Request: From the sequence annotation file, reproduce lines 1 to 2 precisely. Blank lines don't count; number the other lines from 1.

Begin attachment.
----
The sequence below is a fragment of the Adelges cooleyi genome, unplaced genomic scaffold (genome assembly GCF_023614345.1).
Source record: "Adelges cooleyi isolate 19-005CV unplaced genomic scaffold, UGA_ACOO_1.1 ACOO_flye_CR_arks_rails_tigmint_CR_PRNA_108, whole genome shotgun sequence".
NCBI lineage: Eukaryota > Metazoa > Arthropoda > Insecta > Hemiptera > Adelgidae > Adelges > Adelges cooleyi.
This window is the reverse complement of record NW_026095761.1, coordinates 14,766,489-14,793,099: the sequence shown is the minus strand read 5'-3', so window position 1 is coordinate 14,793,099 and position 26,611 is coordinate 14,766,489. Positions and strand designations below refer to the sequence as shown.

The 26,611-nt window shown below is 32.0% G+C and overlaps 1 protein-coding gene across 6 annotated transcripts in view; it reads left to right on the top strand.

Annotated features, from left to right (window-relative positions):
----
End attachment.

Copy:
The sequence below is a fragment of the Adelges cooleyi genome, unplaced genomic scaffold (genome assembly GCF_023614345.1).
Source record: "Adelges cooleyi isolate 19-005CV unplaced genomic scaffold, UGA_ACOO_1.1 ACOO_flye_CR_arks_rails_tigmint_CR_PRNA_108, whole genome shotgun sequence".